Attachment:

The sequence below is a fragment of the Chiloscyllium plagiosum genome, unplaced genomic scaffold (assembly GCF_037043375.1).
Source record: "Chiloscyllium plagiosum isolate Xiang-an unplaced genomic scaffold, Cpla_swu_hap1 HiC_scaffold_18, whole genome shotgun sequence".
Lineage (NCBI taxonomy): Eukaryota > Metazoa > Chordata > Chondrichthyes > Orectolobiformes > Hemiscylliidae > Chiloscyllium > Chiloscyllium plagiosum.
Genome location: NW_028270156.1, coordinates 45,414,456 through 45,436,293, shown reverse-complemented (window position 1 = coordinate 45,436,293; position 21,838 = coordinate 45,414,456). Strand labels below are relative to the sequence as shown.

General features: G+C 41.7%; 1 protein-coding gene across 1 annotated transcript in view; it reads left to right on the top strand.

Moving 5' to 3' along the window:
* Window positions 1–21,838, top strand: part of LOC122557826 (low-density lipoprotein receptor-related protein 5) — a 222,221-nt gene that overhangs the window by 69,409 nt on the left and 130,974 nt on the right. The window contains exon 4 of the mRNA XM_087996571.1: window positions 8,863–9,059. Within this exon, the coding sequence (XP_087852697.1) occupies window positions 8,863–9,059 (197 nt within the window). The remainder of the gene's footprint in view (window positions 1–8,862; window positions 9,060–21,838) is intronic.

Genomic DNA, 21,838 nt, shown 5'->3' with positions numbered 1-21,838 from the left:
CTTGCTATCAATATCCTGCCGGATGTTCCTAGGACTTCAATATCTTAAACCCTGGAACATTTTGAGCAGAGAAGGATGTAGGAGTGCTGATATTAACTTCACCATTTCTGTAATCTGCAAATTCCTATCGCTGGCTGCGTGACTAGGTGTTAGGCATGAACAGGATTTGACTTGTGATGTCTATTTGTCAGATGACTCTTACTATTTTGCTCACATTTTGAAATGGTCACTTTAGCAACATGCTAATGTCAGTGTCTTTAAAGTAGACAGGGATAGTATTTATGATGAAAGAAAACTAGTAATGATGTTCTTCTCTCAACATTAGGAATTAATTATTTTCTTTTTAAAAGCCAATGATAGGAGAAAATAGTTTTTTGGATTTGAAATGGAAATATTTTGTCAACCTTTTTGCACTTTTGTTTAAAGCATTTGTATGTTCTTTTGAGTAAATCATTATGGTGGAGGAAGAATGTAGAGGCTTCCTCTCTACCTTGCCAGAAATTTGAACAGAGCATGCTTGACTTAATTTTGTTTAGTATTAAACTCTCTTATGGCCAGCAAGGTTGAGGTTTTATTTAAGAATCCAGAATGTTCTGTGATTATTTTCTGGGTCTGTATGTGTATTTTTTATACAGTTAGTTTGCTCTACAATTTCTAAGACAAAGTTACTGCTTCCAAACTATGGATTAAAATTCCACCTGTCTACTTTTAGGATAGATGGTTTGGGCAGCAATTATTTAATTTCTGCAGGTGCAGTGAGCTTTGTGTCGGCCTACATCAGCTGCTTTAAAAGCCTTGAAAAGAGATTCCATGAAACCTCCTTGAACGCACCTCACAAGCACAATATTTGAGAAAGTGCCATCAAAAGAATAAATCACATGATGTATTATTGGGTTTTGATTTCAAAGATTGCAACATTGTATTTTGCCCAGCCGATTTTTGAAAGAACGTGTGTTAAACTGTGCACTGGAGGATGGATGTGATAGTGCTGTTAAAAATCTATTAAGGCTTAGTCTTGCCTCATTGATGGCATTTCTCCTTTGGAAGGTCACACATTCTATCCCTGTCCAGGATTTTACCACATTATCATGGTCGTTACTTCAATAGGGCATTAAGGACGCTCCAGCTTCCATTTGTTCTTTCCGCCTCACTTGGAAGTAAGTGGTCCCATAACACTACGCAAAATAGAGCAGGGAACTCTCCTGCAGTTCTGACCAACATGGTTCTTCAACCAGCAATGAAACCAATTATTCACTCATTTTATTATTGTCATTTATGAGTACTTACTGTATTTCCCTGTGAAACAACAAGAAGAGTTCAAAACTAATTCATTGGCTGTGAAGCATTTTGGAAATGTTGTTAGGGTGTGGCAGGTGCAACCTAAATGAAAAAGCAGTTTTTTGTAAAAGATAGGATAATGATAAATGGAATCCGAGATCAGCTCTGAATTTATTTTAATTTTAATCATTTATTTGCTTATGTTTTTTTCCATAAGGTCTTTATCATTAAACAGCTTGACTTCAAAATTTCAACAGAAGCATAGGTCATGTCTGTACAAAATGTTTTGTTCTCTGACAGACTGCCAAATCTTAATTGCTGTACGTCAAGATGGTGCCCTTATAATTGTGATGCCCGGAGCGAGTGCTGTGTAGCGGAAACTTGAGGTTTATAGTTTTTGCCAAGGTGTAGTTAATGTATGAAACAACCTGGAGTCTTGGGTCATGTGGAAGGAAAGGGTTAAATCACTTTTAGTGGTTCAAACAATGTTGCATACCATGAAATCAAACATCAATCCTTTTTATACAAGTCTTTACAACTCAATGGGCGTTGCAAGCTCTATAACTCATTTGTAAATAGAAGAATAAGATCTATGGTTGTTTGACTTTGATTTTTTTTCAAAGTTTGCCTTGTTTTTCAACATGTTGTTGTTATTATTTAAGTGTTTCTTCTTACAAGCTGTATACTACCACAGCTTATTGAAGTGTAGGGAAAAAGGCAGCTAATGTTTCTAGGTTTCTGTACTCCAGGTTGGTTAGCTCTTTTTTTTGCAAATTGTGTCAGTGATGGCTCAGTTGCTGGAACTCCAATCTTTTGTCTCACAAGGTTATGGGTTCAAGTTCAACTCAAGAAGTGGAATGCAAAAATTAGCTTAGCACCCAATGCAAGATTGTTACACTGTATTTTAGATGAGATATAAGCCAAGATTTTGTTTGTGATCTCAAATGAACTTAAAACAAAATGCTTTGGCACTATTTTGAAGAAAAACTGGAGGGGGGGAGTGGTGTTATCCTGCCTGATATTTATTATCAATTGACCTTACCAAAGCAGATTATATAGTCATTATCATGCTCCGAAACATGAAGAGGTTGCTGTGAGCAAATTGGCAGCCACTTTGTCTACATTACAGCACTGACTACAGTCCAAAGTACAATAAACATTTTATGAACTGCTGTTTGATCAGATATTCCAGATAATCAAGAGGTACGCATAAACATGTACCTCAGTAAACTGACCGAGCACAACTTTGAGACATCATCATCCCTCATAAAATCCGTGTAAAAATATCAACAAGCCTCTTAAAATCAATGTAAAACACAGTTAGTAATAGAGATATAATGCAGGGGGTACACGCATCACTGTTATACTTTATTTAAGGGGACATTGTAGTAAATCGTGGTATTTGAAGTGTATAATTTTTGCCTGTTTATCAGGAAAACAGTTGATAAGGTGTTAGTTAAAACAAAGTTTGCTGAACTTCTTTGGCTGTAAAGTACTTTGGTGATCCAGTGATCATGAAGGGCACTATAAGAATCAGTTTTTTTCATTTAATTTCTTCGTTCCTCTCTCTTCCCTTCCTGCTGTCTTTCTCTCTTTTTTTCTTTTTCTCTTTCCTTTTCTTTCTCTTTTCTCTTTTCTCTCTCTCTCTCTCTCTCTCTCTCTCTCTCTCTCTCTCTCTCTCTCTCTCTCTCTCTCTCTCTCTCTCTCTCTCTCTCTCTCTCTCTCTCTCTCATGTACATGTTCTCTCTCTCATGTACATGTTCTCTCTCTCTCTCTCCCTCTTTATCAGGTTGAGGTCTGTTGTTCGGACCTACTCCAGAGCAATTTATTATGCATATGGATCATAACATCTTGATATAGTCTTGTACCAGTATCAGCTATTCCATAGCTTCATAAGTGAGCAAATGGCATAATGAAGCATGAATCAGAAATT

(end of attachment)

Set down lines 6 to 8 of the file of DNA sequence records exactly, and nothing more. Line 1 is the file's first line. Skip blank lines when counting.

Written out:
Moving 5' to 3' along the window:
* Window positions 1–21,838, top strand: part of LOC122557826 (low-density lipoprotein receptor-related protein 5) — a 222,221-nt gene that overhangs the window by 69,409 nt on the left and 130,974 nt on the right. The window contains exon 4 of the mRNA XM_087996571.1: window positions 8,863–9,059. Within this exon, the coding sequence (XP_087852697.1) occupies window positions 8,863–9,059 (197 nt within the window). The remainder of the gene's footprint in view (window positions 1–8,862; window positions 9,060–21,838) is intronic.

Genomic DNA, 21,838 nt, shown 5'->3' with positions numbered 1-21,838 from the left: